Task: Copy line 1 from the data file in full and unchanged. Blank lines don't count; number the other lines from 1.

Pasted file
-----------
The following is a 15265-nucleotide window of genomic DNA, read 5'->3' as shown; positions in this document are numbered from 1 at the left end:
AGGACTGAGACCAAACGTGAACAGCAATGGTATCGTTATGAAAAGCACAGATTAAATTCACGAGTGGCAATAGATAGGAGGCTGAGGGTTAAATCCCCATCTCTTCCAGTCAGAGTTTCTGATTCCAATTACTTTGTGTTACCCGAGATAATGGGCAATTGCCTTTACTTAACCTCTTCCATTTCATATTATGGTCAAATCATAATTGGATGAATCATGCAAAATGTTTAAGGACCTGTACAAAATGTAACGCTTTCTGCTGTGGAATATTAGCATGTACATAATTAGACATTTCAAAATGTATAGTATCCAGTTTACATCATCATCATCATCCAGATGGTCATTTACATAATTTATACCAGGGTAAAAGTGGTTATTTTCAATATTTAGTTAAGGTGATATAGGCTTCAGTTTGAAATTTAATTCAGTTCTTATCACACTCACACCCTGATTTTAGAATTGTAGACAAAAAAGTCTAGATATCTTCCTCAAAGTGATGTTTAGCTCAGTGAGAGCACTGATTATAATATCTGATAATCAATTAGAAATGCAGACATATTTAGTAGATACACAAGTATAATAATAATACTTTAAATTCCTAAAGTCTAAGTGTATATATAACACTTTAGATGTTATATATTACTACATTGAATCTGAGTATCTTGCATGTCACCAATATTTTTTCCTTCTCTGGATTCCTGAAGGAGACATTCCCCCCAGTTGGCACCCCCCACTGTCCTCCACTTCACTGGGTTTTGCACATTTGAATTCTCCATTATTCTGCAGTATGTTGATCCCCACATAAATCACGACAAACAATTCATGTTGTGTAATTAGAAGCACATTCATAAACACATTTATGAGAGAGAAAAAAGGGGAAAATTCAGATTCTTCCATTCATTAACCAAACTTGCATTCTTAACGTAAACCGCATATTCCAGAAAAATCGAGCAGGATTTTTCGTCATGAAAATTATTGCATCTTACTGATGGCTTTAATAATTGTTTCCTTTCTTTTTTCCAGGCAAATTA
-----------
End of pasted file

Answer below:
The following is a 15265-nucleotide window of genomic DNA, read 5'->3' as shown; positions in this document are numbered from 1 at the left end: